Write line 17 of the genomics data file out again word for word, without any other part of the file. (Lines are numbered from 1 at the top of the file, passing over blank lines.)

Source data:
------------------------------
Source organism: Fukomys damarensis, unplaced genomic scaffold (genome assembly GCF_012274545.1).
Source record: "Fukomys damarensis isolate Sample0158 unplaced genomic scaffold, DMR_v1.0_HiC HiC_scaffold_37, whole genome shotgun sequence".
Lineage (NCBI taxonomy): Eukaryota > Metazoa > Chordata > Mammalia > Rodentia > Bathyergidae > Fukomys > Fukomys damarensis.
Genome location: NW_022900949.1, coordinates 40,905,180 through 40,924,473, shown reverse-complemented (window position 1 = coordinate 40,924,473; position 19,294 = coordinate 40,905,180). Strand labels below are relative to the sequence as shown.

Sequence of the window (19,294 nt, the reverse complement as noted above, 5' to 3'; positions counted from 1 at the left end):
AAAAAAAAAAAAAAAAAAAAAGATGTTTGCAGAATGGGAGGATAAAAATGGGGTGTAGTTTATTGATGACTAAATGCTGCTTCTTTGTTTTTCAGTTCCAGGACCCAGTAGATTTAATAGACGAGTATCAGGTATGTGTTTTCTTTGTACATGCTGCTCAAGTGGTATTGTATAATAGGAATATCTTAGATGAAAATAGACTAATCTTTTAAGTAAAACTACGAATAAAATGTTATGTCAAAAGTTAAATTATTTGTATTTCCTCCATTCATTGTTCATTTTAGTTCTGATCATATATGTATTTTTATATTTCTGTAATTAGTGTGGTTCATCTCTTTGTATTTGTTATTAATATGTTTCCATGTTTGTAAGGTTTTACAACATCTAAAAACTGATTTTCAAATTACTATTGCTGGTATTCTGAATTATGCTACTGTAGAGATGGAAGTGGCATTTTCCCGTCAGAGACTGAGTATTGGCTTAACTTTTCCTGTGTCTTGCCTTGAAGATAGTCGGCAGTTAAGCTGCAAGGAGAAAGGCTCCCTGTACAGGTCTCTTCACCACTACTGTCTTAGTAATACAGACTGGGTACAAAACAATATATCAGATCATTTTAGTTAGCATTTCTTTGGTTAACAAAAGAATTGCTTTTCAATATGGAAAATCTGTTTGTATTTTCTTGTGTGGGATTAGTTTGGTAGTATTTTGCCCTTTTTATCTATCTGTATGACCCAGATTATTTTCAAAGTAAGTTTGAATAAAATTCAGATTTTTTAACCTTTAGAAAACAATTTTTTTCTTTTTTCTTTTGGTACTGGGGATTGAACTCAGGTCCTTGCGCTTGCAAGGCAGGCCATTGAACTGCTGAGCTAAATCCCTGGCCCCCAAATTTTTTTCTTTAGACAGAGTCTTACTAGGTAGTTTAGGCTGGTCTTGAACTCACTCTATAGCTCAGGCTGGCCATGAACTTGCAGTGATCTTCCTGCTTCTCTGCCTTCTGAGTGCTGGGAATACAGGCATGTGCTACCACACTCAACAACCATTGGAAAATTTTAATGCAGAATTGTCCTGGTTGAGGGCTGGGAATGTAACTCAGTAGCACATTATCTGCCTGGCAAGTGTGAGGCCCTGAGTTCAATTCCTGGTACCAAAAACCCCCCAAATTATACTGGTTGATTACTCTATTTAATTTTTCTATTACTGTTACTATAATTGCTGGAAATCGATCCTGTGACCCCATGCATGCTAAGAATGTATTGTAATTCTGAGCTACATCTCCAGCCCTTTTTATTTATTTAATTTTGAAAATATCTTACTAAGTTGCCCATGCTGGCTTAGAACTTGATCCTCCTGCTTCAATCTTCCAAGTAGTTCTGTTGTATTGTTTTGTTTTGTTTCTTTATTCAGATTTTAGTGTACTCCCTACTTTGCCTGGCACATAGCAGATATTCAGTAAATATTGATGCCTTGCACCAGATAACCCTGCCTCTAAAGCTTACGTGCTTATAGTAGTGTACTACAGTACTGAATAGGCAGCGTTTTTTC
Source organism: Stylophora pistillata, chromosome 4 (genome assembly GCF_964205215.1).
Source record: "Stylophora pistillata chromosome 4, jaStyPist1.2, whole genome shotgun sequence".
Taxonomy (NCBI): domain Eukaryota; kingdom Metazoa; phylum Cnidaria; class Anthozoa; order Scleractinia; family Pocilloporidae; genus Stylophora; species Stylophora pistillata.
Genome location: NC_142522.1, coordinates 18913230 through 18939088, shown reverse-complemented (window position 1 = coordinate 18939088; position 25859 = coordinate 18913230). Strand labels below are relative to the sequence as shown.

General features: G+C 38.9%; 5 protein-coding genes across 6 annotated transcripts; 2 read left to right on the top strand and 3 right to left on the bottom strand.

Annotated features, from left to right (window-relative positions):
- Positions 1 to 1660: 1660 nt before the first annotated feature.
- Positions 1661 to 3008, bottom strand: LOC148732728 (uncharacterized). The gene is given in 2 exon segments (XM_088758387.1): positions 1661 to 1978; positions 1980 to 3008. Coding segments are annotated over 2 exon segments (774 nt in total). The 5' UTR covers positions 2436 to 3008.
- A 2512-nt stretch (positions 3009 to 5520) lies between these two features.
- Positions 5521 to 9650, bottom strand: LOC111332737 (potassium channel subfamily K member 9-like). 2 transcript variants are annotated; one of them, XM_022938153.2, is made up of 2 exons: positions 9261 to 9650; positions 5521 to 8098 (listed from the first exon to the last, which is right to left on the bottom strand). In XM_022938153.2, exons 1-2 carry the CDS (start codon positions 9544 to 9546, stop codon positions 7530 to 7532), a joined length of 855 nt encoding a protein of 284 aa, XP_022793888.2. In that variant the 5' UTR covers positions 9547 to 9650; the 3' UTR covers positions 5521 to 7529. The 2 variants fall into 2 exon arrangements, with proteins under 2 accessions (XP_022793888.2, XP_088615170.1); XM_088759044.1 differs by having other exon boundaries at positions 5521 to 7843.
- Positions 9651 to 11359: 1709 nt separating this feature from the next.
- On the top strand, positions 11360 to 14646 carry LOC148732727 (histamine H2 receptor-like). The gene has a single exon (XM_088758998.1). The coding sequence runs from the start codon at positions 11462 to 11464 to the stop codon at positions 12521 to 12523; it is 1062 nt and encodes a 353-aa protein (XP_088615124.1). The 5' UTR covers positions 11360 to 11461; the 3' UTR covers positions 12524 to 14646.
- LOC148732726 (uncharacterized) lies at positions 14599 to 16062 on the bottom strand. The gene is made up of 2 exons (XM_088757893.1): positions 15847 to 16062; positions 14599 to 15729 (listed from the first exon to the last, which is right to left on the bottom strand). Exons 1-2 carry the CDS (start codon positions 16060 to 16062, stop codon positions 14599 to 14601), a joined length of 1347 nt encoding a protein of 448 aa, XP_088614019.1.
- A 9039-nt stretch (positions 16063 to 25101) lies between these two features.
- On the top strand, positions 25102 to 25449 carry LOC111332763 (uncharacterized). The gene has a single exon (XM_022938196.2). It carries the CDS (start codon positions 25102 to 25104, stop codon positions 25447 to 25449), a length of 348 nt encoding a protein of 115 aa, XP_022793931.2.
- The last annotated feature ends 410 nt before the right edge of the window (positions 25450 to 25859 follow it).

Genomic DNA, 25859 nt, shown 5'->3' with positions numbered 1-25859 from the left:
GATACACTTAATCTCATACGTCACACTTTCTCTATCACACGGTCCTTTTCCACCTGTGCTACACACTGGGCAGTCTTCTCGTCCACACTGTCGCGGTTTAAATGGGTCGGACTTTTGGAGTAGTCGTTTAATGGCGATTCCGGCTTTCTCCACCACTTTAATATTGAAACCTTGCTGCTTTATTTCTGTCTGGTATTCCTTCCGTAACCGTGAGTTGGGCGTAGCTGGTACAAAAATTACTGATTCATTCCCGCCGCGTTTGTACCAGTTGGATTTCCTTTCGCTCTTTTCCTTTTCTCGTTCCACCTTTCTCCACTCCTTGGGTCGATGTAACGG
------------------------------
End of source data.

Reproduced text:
- Positions 9651 to 11359: 1709 nt separating this feature from the next.